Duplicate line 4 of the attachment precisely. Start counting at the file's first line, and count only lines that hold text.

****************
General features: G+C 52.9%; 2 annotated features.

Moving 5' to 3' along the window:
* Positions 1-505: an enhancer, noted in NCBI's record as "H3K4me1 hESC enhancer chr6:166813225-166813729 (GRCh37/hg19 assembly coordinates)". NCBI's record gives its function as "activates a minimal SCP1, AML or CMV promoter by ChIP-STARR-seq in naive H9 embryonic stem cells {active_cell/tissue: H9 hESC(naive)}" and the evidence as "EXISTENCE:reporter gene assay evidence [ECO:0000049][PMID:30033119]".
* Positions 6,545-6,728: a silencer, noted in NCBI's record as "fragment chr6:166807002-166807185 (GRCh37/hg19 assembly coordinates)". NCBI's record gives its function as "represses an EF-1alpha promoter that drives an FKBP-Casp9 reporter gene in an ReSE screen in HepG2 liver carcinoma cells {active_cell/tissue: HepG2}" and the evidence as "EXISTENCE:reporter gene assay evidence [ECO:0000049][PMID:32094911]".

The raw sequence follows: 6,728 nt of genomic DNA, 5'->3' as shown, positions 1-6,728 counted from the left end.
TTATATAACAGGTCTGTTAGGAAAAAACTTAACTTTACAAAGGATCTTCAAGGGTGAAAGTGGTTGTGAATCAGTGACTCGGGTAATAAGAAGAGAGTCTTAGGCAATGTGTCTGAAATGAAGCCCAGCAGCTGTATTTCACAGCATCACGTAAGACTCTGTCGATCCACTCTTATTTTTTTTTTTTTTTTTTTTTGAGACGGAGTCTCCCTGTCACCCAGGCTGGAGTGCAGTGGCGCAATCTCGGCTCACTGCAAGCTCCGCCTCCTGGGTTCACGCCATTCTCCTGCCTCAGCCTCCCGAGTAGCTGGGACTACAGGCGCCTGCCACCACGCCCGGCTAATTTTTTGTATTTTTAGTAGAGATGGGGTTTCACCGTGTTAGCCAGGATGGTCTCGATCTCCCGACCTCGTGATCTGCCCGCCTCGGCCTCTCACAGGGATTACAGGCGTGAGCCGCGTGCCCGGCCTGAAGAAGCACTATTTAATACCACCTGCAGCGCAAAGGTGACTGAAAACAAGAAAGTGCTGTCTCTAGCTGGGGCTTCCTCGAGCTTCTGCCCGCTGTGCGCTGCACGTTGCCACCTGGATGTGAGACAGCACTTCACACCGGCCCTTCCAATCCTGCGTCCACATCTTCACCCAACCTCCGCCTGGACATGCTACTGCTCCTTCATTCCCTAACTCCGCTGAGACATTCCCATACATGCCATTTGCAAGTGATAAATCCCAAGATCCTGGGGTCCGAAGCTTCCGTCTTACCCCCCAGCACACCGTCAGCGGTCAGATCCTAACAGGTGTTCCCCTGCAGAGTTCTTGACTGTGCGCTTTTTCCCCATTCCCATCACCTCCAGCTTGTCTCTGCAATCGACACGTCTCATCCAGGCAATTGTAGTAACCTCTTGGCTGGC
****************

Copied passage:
* Positions 6,545-6,728: a silencer, noted in NCBI's record as "fragment chr6:166807002-166807185 (GRCh37/hg19 assembly coordinates)". NCBI's record gives its function as "represses an EF-1alpha promoter that drives an FKBP-Casp9 reporter gene in an ReSE screen in HepG2 liver carcinoma cells {active_cell/tissue: HepG2}" and the evidence as "EXISTENCE:reporter gene assay evidence [ECO:0000049][PMID:32094911]".